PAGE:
Collagen Explained: Not All Are Created Equal

Collagen Explained: Not All Are Created Equal

Collagen is the most abundant protein in our bodies. It is found in our bones, skin, nails, muscles, tendons and ligaments. Think of Collagen simply as the ‘glue’ that holds us together.

While our bodies naturally produce Collagen, by the time we hit age 25, the rate at which it is produced decreases at a rate of about 1.5% each year. That means that by age 45, you’ve lost about 30%. By age 60, you’ve lost almost half! There are many outside factors that can also deplete your levels, including smoking, too much sun, diabetes, poor nutrition, stress and poor hydration. Low amounts in the body will directly impact your skin, muscles and joints. You’ll start to show symptoms of wrinkles, sagging skin, muscle pain and soreness, and joint pain. Here’s what you need to know in order to get it back on track.

Type 1 and Type 3

Collagen exists in the human body in over 25 forms, but more than 90% is formed by Type 1 and Type 3. This is the reason why many brands focus on these two types. Combined, these proteins are essential in the support of connective and structural tissues. Type 1 is derived from hides, bones, and the skin of animals, whereas Type 2 is only found in cartilage (typically chicken). Now here’s what sets a high-quality brand of Collagen from a generic brand – whether or not it is hydrolyzed.

What does being ‘hydrolyzed’ mean?

According to Suhail Ishaq, president of BioCell Technology, “Of these types, collagen is either unhydrolyzed (also known as undenatured) or hydrolyzed. In its original, unhydrolyzed state, its molecules are very large and therefore not effectively absorbed by the intestines. Hydrolyzation breaks it down into small molecular weight fragments to enhance absorption without affecting its beneficial components.” Numerous studies show that supplementation with hydrolyzed type 1 Collagen may also help improve cellulite.

Bone, Skin and Joints

Bones are made out of calcium and collagen. Generally, we think of calcium as the most important component for bone health, but collagen is just as important – 90% of the organic mass of your bone is made out of it. What’s more, two thirds of the cartilage in joints is made out of collagen as well. If you are taking supplements to build strong, healthy bones, this important protein should be a part of your regimen.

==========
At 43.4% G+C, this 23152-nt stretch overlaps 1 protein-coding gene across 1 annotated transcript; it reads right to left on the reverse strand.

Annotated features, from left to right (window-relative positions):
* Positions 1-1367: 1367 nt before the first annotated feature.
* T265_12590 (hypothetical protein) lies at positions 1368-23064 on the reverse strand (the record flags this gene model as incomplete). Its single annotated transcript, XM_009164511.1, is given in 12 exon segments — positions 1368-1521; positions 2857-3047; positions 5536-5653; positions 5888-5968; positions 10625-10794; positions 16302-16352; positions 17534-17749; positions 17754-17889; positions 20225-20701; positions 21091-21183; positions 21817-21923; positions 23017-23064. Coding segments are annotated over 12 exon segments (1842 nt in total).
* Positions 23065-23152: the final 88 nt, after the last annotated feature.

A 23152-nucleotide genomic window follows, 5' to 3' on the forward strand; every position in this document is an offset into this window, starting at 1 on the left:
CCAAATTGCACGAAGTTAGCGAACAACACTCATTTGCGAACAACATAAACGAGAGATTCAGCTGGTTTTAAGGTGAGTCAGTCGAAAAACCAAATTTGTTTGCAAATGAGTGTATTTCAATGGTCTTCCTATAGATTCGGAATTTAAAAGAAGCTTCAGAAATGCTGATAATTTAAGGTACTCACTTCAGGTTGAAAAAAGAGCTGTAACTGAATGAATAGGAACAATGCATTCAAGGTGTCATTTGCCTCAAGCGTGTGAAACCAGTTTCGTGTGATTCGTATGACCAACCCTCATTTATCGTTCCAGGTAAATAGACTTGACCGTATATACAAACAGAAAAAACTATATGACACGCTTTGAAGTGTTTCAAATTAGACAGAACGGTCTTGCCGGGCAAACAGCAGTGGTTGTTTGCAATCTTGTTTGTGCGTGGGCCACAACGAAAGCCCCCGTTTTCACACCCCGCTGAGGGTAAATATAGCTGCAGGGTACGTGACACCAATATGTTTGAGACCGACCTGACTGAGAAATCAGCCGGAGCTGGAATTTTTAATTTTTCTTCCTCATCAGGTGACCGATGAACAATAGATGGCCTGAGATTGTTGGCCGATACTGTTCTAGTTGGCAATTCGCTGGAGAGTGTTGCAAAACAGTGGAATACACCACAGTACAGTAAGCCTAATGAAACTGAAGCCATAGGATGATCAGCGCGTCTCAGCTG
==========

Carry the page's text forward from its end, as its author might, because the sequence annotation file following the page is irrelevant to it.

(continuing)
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Collagen is also a very well known supplement to promote healthy skin from the inside, out. Women may face a steeper incline than men do in the uphill battle against skin aging. Women’s skin actually ages faster than men’s. Further, after menopause, when estrogen levels drop off, production of this protein drastically declines. In the 5 years following menopause, women go through an acute loss of collagen in their skin and can lose an additional 30% of their total collagen.4 After menopause, loss of collagen also leads to thinning skin with loss of elasticity. That’s the bad news. Here’s the good news; when you give the body what it needs, it can return to a younger-healthier state. True, lasting beauty comes from the inside out.

About 30% of the dry weight of our body is collagen with a higher proportion in our skin. It keeps our skin firm, smooth and elasticity. When we do not have enough, skin easily forms wrinkles and sags under its own weight. The plump, smooth skin we associate with youth has a lot to do with the significantly higher amounts of collagen we have when we are young.

Powerful Sidekicks: Silica and Boswellia Serrata

“Collagen is an essential building material, but all superheroes need their sidekicks,” says Nicole Crane, BTS, NP, former Director of Nutrition for InVite® Health. The undervalued and widely under consumed mineral, Silicia, helps new collagen to form and is absorbed into the skin quicker and more efficiently. “Silica also plays an important role in how Collagen attaches to the other components of our skin and allows skin to be stronger and more resilient. Silica can be very hard to absorb, so a bioavailable form, like that sourced from the herb Horsetail is ideal.” These proteins are a dynamic duo for healthy, firm, and youthful looking skin.

Boswellia Serrata is an important Ayurvedic herb that is traditional used for arthritis, due to Boswellic acid (a widely studied acid for anti-inflammatory activity). Animal studies show that Boswellia is a potent 5-lipoxygenase inhibitor that may give it the potent anti-inflammatory, anti-arthritic benefit.

Questions for Scientific Director and Pharmacist, Jerry Hickey? Leave a comment below!


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